Those who approach the Catholic Church for annulments may be divorced Catholics, Christians of other denominations, or the unbaptized.  Usually one or both parties will benefit from the annulment.  A Catholic who divorces and enters a second marriage without an annulment is asked not to receive communion.  When an annulment is completed, and the subsequent marriage is convalidated, the Catholic party is eligible for communion.

So if the catechumen or candidate requesting the annulment is married to a Catholic, the Catholic will benefit as well.  This is the most compelling circumstance to convalidate the marriage as soon as possible.  The Catholic will be able to return to communion.  If the annulment arrives in the fall or the winter, it would be punitive to wait until spring for the convalidation.  When the marriage is recognized by the church, the couple will enjoy the peace that comes from the spiritual nature of their union.

Pastoral Strategies

When visiting potential catechumens or candidates, try to learn their marital status early.  If an annulment will be necessary, be honest about it early on.  Promote the benefits it will bring.  Provide help to get the process started.  Support those seeking an annulment as the process unfolds.  If the person is already baptized, encourage him or her to celebrate the sacrament of reconciliation before the convalidation.

You may occasionally find that one spouse does not wish to participate in a Catholic marriage ceremony.  He or she considers, for example, that the marriage is already valid because the two have already exchanged their consent.  In such cases, the church can recognize the marriage on paper: a “sanation” of the union may take place.  The necessary documents are assembled and the church proclaims in writing that the union is valid.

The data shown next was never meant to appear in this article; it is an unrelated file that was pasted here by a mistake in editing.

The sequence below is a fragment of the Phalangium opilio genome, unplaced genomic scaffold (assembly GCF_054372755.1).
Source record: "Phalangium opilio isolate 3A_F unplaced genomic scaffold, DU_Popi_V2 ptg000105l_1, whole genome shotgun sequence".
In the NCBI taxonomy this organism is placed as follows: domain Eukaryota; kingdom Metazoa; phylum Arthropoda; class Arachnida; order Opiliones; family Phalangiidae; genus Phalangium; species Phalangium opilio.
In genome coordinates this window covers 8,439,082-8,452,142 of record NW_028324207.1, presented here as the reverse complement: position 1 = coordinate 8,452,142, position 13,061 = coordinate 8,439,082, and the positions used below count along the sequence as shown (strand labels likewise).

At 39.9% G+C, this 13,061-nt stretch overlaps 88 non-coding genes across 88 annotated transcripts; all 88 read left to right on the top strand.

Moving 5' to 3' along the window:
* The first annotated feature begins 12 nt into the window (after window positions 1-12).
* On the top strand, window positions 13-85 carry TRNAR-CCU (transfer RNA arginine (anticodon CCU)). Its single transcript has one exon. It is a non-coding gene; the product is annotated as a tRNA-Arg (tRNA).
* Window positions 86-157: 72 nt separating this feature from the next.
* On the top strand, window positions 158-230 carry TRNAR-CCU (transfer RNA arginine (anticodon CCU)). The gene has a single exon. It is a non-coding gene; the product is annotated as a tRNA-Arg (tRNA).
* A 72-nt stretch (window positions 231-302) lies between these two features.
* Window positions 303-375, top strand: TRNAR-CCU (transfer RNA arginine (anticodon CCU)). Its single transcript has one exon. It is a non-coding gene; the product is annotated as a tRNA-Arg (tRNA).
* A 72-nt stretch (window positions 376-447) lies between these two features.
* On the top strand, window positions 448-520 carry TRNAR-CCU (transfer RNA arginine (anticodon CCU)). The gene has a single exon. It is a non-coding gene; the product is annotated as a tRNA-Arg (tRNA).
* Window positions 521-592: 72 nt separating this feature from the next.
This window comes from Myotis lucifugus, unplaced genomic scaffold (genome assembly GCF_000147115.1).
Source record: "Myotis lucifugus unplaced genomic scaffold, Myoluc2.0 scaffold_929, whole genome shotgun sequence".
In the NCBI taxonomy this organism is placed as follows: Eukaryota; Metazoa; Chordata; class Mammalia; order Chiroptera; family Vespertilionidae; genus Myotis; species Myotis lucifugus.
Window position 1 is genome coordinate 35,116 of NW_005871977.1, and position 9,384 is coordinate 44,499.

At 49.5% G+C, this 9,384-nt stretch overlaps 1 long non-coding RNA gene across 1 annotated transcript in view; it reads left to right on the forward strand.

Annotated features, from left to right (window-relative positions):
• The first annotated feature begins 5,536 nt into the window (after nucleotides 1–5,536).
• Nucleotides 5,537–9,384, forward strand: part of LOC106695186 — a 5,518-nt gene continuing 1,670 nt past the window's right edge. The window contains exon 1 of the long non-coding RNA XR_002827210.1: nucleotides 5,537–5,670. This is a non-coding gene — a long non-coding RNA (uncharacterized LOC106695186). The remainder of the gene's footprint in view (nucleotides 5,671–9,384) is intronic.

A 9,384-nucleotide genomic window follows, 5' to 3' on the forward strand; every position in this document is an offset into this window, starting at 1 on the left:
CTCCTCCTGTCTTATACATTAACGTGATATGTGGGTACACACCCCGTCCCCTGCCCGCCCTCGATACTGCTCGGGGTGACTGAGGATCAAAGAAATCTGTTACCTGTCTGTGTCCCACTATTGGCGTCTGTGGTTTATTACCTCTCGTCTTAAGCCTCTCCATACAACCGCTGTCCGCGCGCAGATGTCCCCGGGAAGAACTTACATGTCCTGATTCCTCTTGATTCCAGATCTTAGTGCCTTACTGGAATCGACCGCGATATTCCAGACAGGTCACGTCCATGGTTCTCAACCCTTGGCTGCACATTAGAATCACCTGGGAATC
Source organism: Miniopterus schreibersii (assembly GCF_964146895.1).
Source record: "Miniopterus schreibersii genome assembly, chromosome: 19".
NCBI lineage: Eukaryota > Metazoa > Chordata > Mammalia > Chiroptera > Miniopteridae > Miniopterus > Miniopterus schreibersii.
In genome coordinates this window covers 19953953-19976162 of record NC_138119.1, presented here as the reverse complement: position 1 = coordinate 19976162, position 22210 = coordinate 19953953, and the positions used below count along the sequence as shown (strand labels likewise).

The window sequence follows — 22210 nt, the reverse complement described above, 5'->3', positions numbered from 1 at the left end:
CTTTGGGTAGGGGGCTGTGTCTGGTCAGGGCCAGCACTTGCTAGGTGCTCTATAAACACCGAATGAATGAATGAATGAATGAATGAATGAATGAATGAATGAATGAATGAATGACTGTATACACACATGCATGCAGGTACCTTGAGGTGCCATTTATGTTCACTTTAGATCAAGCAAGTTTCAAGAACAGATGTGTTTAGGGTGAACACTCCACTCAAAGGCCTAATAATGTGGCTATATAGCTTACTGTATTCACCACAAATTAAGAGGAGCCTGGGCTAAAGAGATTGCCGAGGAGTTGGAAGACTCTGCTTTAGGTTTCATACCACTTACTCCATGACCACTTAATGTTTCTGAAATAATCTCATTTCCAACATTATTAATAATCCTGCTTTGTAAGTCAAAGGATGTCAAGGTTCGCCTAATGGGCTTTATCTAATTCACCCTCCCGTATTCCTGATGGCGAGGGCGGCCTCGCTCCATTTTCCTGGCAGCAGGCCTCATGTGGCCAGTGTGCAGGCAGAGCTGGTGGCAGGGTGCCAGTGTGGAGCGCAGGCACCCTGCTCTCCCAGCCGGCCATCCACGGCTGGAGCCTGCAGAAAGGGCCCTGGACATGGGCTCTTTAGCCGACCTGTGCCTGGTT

But normally the convalidation takes place in a simple ceremony.  Once the annulment has arrived, fill out whatever paperwork is required for the marriage.  An extra step is necessary if one party is not a Catholic.  Some people prefer to wait until after Easter to convalidate in order to avoid the extra paperwork.  But it is worth the little effort it takes to celebrate marriage as soon as possible.

The priest or deacon who presides uses the Rite of Marriage as he does for any other celebration of this sacrament.  It need not take place during mass, but it may.  At least two other people need to be present at witnesses.  They need not be Catholic.  Family and friends may be invited.  Most couples want this ceremony to be simple, but they may plan to include elements such as music and a procession.

Gather at church with the other guests.  Pray.  Proclaim the scriptures.  Witness the consent.  Bless.  And rejoice.  Then, when the time comes for baptism, confirmation and communion, celebrate those sacraments together at another time.  But convalidate the marriage now.

Catechumenate 29/2 (March 2007):2-7.